If you want to grow your business, your network and your influence AND enjoy the process, there is an powerful idea I would like to share with you.
It’s simply this: Be helpful, often
Think of it like this:
- The process of giving and receiving starts with the giving part.
- The process of sowing and reaping, starts with the sowing part.
- The process of cause and effect, starts with the cause part.
By consistently looking for opportunities to help (contribute) to your clients and your prospective clients, you put a series of processes into play, which improves how people feel about you. As business is all about people, improving the way they feel about you has a measurable, positive impact on your business (and your life.)
Helping others is a state of mind. Looking for ways to connect people, share ideas, open opportunities, etc, can become a natural part of your day. It takes surprisingly little time to share an interesting newsletter with your contacts. It takes even less time to share a blog post you think they will find helpful.
Even if you want to help thousands of people every day, you can do it without it eating into too much of your day. Here’s how it works!
Being helpful scales to infinity
Thanks to the technology at our fingertips, being helpful scales. In fact, it scales beautifully. Using what I call the one-to-many approach, you can help dozens, hundreds or thousands of people every day.
It works like this: You invest one piece of your time, which helps many people.
An obvious example of the one-to-many approach, is blogging. The reason I write for you on Jim’s Marketing Blog and via the email version of the site, is that it allows me to be helpful to many people, using just one block of my writing time. In the time it would take me to reply to one specific email for marketing help, I can be of service to many people.
The helpful mindset
It’s also easy to be helpful every day, using a one-to-one approach. When you adopt the mindset that looks for ways to be helpful, it’s just a natural part of your routine. For instance, just before I wrote this, I introduced 2 people I know to one another. I also shared a link on Facebook, Twitter and Google+ to 2 marketing sites that had useful posts on them. It took minutes.
Now, sometimes you will help someone and they will ignore it. They won’t even say thanks. That’s all about them, not you. You cannot allow people with no class, to stop you from shining. You can’t allow the ignorant minority to knock you off route. You need to understand that some people are just like that, then when it happens, accept it and move on. You can’t use the mindset of that thankless minority as an excuse not to lead the way, through contribution.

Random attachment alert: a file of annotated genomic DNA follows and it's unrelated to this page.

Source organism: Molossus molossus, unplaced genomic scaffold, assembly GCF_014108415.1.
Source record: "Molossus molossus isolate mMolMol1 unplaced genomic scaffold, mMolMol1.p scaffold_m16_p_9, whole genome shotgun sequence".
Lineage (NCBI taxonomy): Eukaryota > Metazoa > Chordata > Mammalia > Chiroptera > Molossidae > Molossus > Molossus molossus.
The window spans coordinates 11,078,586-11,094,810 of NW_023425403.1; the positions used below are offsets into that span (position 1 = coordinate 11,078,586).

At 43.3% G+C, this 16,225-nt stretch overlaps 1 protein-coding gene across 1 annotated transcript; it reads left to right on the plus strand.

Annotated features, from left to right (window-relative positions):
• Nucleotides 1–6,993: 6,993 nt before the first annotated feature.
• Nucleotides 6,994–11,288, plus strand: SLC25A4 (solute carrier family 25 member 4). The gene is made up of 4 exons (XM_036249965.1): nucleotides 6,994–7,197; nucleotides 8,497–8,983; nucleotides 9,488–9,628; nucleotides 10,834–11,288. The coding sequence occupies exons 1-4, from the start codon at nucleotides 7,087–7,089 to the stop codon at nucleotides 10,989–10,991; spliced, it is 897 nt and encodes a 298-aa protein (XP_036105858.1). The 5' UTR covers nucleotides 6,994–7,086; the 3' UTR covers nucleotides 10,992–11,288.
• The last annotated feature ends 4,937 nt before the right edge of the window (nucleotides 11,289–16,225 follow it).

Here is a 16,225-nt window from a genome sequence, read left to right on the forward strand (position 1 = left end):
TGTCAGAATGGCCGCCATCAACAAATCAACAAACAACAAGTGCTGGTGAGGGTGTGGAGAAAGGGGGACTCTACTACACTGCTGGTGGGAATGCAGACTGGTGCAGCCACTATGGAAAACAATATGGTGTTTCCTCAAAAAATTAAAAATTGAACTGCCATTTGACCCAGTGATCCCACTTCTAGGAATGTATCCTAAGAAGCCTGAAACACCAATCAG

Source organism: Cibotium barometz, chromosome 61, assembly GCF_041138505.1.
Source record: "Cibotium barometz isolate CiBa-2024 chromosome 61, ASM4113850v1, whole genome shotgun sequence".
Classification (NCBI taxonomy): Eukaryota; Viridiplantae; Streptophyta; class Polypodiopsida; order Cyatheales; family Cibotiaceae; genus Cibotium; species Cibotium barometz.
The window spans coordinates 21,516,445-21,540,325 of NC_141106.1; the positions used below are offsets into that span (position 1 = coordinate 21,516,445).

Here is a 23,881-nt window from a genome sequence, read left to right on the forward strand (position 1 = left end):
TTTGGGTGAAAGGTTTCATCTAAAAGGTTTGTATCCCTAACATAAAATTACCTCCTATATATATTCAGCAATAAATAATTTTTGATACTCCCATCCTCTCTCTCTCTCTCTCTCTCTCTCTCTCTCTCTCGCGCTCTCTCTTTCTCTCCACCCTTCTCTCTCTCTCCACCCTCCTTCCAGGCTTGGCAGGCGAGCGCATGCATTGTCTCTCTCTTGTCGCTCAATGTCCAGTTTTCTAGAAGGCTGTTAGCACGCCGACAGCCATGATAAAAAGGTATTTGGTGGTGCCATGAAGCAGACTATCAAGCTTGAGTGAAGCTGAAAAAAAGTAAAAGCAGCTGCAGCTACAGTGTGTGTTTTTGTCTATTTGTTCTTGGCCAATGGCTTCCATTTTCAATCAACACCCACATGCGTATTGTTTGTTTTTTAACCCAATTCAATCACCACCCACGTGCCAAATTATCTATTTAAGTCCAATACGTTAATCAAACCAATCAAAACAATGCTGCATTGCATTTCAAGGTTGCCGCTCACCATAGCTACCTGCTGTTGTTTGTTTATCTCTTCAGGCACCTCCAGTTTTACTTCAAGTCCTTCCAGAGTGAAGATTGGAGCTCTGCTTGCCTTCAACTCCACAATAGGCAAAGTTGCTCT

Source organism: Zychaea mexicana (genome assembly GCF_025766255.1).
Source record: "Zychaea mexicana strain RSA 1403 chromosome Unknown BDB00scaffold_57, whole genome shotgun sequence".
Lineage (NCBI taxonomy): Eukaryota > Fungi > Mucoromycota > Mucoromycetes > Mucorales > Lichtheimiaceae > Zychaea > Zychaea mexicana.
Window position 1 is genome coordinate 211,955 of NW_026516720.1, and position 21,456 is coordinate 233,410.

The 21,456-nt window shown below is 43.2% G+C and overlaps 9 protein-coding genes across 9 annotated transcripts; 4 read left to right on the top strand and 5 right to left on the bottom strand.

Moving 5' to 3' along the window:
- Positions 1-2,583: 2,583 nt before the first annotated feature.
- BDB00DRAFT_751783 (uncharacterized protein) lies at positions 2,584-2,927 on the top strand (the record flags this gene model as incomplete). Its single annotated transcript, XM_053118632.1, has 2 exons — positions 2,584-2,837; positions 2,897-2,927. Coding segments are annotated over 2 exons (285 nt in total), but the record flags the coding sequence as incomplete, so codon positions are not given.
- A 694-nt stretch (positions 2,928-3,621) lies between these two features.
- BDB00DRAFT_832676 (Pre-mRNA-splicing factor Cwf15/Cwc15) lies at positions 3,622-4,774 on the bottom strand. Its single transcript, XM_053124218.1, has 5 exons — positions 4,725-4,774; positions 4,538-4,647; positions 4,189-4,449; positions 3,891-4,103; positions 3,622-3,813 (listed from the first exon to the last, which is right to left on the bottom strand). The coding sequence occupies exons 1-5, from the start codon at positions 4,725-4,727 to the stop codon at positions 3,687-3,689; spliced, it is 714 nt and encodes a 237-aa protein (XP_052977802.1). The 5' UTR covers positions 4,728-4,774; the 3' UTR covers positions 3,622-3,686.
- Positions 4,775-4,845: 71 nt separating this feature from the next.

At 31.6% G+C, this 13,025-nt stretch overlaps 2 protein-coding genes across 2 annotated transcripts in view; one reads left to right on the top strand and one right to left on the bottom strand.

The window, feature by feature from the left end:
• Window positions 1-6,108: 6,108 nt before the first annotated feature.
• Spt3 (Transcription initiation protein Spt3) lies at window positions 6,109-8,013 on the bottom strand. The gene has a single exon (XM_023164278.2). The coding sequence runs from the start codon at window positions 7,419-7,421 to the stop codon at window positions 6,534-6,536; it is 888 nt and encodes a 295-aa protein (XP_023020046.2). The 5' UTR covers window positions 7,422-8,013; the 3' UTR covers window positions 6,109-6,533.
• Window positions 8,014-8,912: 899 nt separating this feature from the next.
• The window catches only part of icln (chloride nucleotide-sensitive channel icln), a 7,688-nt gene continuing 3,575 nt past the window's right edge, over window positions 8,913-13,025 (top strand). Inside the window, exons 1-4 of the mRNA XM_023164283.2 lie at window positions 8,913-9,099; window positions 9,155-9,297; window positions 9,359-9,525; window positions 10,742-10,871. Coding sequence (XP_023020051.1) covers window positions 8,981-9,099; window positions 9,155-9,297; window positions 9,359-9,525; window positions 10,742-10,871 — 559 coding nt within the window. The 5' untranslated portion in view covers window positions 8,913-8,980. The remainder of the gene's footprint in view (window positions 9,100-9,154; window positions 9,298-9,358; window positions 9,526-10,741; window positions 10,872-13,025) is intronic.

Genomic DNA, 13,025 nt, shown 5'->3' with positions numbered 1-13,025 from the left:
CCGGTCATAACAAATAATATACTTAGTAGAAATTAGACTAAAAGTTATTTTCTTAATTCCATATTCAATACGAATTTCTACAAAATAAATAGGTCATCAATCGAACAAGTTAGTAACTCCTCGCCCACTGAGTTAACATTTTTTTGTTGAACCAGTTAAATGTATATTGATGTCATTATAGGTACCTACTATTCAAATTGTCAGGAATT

Firstly, running a business from a mindset of contribution is a lot more fun and a lot less stress. It’s also an extremely rewarding way to grow a business. You see, I discovered that the more people I help, the more people want to help me. As I said earlier, business is all about people and people generally find themselves attracted to those who help and encourage them – whilst they stay away from those who pester them.
I get client inquiries all the time, from people I have helped with the marketing ideas I share here. They already know me, they know my work and they know they can trust me.
As with anything in life, balance is required. You have to help yourself too. There is a world of difference between being helpful and being a doormat. If you think you are helping people by doing lots of unpaid work for them, you are not. You are being taken advantage of.
When people email me and ask me to help with a complex marketing problem, I won’t do it. Why? Because for me to do the research required, put some ideas together and then get them written up and sent to them, would take hours. I could invest that same time, helping thousands of people using my one-to-many approach. It’s also a selfish request, which shows no respect for me or the value of my time. Plus, if I replied to the 50 or so free help requests I get each day, I would have to close the blog, fire my clients and explain to my son that he wouldn’t see me much any more!
The key is to create the balance that works for you.
Make being helpful a natural part of your workflow. This means being prepared to give before you receive and accepting that some people will not even say thanks. Help as many people as you can via the one-to-many approach, as this scales to infinity without cutting into much of your working day. Write useful content for your blog or newsletter, not clever content. Post something useful to Twitter, Facebook, Linkedin and Google+. People value how helpful you are. They value it enormously.
Then do it again!
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